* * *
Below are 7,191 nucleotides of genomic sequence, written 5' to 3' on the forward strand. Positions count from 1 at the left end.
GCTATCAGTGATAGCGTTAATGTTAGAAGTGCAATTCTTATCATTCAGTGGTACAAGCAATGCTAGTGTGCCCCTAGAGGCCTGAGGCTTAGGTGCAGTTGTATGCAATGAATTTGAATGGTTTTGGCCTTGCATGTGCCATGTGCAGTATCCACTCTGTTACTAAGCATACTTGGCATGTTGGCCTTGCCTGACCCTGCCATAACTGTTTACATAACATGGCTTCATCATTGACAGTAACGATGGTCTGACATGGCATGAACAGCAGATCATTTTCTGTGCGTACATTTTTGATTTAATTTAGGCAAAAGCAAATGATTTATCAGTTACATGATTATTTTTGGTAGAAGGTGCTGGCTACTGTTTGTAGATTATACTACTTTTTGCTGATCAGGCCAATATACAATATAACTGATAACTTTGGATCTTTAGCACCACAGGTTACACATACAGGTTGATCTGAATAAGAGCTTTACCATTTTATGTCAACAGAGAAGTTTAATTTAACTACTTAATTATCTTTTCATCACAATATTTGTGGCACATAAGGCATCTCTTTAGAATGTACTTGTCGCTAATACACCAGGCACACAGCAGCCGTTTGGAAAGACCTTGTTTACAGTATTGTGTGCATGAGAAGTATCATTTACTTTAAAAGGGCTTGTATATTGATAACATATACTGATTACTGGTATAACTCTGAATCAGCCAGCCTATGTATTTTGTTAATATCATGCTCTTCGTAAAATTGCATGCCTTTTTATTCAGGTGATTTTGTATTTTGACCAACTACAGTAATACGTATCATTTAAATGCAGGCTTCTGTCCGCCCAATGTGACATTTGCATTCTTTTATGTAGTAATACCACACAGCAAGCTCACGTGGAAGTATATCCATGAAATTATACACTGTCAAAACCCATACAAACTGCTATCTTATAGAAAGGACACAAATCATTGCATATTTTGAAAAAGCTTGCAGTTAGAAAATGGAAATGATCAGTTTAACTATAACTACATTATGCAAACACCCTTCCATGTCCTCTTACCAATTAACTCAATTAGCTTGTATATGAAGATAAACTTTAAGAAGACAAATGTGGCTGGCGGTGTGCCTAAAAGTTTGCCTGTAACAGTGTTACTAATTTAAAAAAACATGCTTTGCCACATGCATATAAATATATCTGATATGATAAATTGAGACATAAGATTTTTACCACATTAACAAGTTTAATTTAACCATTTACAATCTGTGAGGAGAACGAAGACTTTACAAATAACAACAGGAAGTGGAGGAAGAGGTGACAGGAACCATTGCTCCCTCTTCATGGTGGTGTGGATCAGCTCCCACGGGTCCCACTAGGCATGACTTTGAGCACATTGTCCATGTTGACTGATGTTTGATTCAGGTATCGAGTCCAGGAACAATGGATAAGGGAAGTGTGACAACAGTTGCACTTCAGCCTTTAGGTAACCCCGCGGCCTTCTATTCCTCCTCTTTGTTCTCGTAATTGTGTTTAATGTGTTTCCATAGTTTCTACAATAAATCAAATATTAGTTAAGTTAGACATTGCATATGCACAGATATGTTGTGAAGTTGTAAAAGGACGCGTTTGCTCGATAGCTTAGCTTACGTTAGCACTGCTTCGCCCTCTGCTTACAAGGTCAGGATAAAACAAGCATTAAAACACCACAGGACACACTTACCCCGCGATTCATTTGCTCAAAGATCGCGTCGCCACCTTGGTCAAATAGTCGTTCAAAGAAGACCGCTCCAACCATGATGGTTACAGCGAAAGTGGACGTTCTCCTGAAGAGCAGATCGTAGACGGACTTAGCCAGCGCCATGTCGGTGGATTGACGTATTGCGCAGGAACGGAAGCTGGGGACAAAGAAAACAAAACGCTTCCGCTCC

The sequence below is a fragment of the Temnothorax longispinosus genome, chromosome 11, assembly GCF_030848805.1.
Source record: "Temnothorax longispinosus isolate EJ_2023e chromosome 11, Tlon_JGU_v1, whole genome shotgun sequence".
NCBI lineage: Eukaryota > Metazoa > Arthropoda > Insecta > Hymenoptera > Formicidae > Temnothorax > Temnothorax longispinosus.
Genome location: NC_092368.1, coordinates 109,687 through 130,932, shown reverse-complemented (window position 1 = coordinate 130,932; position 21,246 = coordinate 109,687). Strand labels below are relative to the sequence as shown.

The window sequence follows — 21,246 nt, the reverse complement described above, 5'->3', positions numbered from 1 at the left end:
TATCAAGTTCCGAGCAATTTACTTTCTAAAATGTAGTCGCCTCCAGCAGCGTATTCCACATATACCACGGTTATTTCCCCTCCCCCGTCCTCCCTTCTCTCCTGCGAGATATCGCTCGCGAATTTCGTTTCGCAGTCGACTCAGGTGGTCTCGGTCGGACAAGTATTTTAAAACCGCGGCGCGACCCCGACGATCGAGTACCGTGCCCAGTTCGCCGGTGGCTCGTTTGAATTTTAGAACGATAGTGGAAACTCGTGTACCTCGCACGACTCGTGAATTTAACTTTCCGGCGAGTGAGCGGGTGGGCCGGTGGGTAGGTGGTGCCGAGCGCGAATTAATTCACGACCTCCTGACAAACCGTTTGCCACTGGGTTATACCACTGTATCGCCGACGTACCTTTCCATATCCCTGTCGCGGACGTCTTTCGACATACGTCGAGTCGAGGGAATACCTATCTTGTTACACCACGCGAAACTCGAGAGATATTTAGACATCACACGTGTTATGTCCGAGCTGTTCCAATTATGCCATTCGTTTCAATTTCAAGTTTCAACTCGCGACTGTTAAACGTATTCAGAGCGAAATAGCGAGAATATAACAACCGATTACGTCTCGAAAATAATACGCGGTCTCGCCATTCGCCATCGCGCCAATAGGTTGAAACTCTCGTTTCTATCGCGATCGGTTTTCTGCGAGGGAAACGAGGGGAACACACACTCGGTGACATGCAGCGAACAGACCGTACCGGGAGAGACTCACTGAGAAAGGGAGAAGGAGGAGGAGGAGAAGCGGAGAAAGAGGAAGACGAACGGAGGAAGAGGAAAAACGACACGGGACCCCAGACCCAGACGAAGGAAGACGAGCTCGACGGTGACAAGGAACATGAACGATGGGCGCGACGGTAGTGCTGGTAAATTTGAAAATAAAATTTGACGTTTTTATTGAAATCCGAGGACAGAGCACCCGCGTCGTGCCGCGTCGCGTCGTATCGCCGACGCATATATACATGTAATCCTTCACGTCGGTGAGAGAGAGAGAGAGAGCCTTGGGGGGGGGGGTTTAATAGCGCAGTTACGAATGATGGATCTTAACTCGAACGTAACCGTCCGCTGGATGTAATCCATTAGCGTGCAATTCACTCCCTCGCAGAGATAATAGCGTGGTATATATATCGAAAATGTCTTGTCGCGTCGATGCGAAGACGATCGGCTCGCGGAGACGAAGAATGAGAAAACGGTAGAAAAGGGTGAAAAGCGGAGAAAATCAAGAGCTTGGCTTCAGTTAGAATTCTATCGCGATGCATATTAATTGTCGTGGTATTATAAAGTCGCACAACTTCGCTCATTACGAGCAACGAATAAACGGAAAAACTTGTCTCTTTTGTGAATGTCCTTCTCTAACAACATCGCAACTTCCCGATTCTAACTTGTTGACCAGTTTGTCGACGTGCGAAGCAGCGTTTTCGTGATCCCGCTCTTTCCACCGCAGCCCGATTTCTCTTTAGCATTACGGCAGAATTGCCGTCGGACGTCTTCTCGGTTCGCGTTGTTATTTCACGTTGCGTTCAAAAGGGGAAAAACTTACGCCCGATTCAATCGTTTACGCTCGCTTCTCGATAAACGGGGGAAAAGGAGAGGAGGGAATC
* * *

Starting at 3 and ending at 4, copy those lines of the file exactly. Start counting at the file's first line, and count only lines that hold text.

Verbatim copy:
The sequence below is a fragment of the Temnothorax longispinosus genome, chromosome 11, assembly GCF_030848805.1.
Source record: "Temnothorax longispinosus isolate EJ_2023e chromosome 11, Tlon_JGU_v1, whole genome shotgun sequence".